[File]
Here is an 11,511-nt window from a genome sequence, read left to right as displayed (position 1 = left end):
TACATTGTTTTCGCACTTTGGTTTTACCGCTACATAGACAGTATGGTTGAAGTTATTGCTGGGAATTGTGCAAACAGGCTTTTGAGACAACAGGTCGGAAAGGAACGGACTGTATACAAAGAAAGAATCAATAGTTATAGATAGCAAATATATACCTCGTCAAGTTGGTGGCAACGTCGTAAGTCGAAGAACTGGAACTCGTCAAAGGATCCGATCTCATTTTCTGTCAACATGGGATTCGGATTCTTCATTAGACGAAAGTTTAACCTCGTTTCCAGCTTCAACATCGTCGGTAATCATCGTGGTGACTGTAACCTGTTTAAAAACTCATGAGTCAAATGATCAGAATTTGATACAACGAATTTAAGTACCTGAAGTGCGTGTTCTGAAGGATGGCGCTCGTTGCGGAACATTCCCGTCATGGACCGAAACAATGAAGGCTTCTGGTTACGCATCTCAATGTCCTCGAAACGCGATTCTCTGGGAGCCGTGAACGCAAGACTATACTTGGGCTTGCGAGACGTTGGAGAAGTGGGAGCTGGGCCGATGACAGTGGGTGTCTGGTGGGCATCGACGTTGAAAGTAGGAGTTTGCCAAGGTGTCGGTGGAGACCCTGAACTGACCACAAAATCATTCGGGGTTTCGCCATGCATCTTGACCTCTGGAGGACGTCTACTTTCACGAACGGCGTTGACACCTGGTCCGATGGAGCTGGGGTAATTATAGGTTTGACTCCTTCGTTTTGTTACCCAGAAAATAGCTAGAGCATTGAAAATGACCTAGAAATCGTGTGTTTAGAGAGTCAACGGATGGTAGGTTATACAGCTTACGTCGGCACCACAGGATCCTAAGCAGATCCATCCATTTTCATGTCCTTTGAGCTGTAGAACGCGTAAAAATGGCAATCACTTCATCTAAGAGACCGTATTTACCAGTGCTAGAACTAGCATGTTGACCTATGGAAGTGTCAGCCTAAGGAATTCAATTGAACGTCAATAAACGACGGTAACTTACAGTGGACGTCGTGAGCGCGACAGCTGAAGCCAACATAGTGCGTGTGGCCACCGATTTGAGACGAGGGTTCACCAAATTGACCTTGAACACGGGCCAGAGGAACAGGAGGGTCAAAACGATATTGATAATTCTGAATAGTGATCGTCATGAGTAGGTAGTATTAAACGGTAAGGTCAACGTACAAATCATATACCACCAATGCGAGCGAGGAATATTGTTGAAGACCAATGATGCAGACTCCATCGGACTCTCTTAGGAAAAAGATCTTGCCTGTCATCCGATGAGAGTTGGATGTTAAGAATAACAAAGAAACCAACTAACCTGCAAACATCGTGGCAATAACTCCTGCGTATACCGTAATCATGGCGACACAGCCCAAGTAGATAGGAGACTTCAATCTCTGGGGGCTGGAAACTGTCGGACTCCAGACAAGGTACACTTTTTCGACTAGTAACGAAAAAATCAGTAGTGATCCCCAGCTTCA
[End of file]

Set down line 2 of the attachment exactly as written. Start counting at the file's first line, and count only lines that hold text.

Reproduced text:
TACATTGTTTTCGCACTTTGGTTTTACCGCTACATAGACAGTATGGTTGAAGTTATTGCTGGGAATTGTGCAAACAGGCTTTTGAGACAACAGGTCGGAAAGGAACGGACTGTATACAAAGAAAGAATCAATAGTTATAGATAGCAAATATATACCTCGTCAAGTTGGTGGCAACGTCGTAAGTCGAAGAACTGGAACTCGTCAAAGGATCCGATCTCATTTTCTGTCAACATGGGATTCGGATTCTTCATTAGACGAAAGTTTAACCTCGTTTCCAGCTTCAACATCGTCGGTAATCATCGTGGTGACTGTAACCTGTTTAAAAACTCATGAGTCAAATGATCAGAATTTGATACAACGAATTTAAGTACCTGAAGTGCGTGTTCTGAAGGATGGCGCTCGTTGCGGAACATTCCCGTCATGGACCGAAACAATGAAGGCTTCTGGTTACGCATCTCAATGTCCTCGAAACGCGATTCTCTGGGAGCCGTGAACGCAAGACTATACTTGGGCTTGCGAGACGTTGGAGAAGTGGGAGCTGGGCCGATGACAGTGGGTGTCTGGTGGGCATCGACGTTGAAAGTAGGAGTTTGCCAAGGTGTCGGTGGAGACCCTGAACTGACCACAAAATCATTCGGGGTTTCGCCATGCATCTTGACCTCTGGAGGACGTCTACTTTCACGAACGGCGTTGACACCTGGTCCGATGGAGCTGGGGTAATTATAGGTTTGACTCCTTCGTTTTGTTACCCAGAAAATAGCTAGAGCATTGAAAATGACCTAGAAATCGTGTGTTTAGAGAGTCAACGGATGGTAGGTTATACAGCTTACGTCGGCACCACAGGATCCTAAGCAGATCCATCCATTTTCATGTCCTTTGAGCTGTAGAACGCGTAAAAATGGCAATCACTTCATCTAAGAGACCGTATTTACCAGTGCTAGAACTAGCATGTTGACCTATGGAAGTGTCAGCCTAAGGAATTCAATTGAACGTCAATAAACGACGGTAACTTACAGTGGACGTCGTGAGCGCGACAGCTGAAGCCAACATAGTGCGTGTGGCCACCGATTTGAGACGAGGGTTCACCAAATTGACCTTGAACACGGGCCAGAGGAACAGGAGGGTCAAAACGATATTGATAATTCTGAATAGTGATCGTCATGAGTAGGTAGTATTAAACGGTAAGGTCAACGTACAAATCATATACCACCAATGCGAGCGAGGAATATTGTTGAAGACCAATGATGCAGACTCCATCGGACTCTCTTAGGAAAAAGATCTTGCCTGTCATCCGATGAGAGTTGGATGTTAAGAATAACAAAGAAACCAACTAACCTGCAAACATCGTGGCAATAACTCCTGCGTATACCGTAATCATGGCGACACAGCCCAAGTAGATAGGAGACTTCAATCTCTGGGGGCTGGAAACTGTCGGACTCCAGACAAGGTACACTTTTTCGACTAGTAACGAAAAAATCAGTAGTGATCCCCAGCTTCA